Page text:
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Northern Star

The Student News Site of Northern Illinois University

Northern Star

Ride the bus for Mother Nature

Lucy Atkinson
A goose walks parallel to a passing bus at the DuSable turnaround. Riding the bus is an easy way for college students to contribute to a green cause. (Lucy Atkinson | Northern Star)

Via planes, trains and automobiles, there’s a multitude of ways to get around the 21st century. For NIU students, the greenest way is utilizing the DeKalb public bus system, and it’s time to become better acquainted with it. 

Most people understand cars leak carbon dioxide into the atmosphere, creating a massive, sasquatch-sized carbon footprint. Everytime we start our car engines we pollute the atmosphere a little bit more.

A single car, on average, releases about 4.6 metric tons of carbon dioxide annually, and together, transportation accounts for about 29% of U.S. greenhouse gas emissions, according to the Environmental Protection Agency

Yet in a modern world, driving something to get around is nearly inevitable. It’s not the average citizen’s fault the 9 to 5 jobs needed to put food on the table are often located miles away. 

It’s also not the average citizen’s responsibility to devote extra minutes of an already busy day to walking or biking to work. Those solutions sound pretty and green, but they aren’t realistic. 

Public transportation is realistic, or at least it should be.

For NIU students, hopping on the route 17 bus for your next trip to Walmart or snagging a route 2L bus to your next class is an easy and effective way to contribute to a green cause.

Sure, DeKalb’s buses leak poison like cars, but buses carry more people.

The more human bodies on a bus, the less human bodies steering about their own personal carbon dioxide manufacturers. 

Courtney Gallaher, NIU’s Campus Sustainability coordinator,  said NIU students are no exception to that logic.

“If you look at NIU’s greenhouse gas emissions inventory, about a third of our emissions come from transportation. And a lot of that is commuting miles from faculty staff and students that drive to and from campuses,” Gallaher said. “And so, obviously, there’s still emissions associated with public transportation, but you can just fit a lot more people into a bus than into single passenger cars, and so it becomes, like, per person, per capita, it’s a much more efficient way.”

The wheels on the bus go round and round, and the people on the bus help a grateful planet. 

Unfortunately, public transportation isn’t America’s strong suit. With a special enthusiasm for private cars, 76% of U.S. commuters traveled in a personal vehicle in 2022, and only 2.5% relied on public transportation, according to a 2023 report by the Statista Research Department.

Supporting the public transportation we do have – riding buses and trains as much as we can – is the best way to push for public transportation to improve, both nationally and locally.

Gallaher encourages students to explore their DeKalb public transit routes to prove public transportation is a worthy investment.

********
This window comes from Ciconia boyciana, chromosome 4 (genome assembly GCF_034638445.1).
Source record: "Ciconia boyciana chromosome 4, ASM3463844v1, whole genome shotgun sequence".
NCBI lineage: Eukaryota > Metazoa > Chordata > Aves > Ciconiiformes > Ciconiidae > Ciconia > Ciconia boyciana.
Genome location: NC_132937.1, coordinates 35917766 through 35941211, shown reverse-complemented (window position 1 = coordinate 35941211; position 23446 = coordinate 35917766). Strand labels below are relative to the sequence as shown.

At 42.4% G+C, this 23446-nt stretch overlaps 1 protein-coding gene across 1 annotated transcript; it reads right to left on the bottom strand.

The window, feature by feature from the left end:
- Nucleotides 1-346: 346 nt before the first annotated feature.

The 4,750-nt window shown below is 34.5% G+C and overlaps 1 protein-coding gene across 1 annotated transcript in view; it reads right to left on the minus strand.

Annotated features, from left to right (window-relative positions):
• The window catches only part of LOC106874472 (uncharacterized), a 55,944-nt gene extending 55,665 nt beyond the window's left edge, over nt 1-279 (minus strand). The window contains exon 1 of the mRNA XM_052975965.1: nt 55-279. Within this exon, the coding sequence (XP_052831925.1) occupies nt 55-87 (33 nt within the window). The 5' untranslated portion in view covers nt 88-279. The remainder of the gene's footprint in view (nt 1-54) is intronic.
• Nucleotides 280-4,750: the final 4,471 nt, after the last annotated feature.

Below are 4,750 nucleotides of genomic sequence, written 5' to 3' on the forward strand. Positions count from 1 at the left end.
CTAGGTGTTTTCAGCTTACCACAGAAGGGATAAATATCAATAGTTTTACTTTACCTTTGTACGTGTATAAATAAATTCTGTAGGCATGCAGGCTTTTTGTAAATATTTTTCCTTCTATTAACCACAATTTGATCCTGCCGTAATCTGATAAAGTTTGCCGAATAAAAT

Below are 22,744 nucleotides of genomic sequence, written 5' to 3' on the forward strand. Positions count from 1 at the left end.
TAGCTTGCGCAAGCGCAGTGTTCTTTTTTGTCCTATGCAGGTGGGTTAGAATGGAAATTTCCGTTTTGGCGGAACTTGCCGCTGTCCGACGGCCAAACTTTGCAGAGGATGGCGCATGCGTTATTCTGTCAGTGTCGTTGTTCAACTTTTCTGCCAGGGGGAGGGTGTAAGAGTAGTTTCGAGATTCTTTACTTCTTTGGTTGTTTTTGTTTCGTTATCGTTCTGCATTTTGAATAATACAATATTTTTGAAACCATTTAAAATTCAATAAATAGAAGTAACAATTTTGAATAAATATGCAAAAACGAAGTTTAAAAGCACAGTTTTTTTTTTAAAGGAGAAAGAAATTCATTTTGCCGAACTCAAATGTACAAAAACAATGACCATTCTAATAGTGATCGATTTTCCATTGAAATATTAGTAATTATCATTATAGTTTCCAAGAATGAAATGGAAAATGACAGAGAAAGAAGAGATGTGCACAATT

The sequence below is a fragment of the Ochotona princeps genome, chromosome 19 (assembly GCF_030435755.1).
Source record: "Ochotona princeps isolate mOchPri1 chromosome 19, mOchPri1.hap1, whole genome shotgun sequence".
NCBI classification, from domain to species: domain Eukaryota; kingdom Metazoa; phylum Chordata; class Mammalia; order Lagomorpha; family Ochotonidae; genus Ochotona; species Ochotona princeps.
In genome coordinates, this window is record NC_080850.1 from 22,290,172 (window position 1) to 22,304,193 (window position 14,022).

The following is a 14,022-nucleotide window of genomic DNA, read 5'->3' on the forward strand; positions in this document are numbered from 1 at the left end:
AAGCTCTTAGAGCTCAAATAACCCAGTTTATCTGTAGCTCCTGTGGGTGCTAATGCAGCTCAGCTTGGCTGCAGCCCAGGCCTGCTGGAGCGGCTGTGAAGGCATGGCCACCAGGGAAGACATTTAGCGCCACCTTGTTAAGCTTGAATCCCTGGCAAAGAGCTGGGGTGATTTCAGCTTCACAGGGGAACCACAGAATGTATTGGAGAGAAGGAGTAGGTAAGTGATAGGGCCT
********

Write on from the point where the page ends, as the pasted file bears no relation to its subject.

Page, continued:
“If bus routes are getting used heavily, the city and the, the university know that this is something that students and faculty and staff value and want around, and there’s a justification for expanding it and using it more regularly, ” Gallaher said.

Students should also speak out about routes they want added – if bus routes don’t reach your home or workplace, let the university know.

“If there are areas of campus or parts of DeKalb that really are not being served by the bus system, that is genuinely something that we in the office of campus sustainability would like to know because we have some ability to talk to the city of DeKalb’s transportation office – which is the entity that coordinates the Huskie bus line,” Gallaher said.

With a flash of your OneCard, riding the DeKalb bus system is free for students, making it cheaper than driving to school by 100%.

Depending on the type of vehicle, Americans spend $2,000 to $7,000 a year on fuel, according to a 2021 Statista report.

Additionally, the university is hardly beloved for its parking options, but most students are still expected to pay $40 to $92 for parking permits, depending on the semester, according to NIU’s parking services website.

Downloading the ETA Spot app can help students keep track of where buses are from their phone, and general map apps like Apple Maps and Google Maps can anticipate bus arrivals, show which routes to take and even which stop to get off at. 

No, the DeKalb bus system is not perfect. Yes, it should be improved. But for a tiny town centered around corn, Huskies and barbed wire, it’s not all bad either, and it needs support.

So don’t freak out. Don’t sink into an abyss of guilt for driving to work, but be open to taking the bus every once in a while. 

Ride the bus, and satisfy two issues with one vehicle: please your pocket and your love for the Earth in one go. 

We won’t save all the animals and dance into a kumbaya world without climate change, but riding the bus is something, and something is pretty good for a college kid. 

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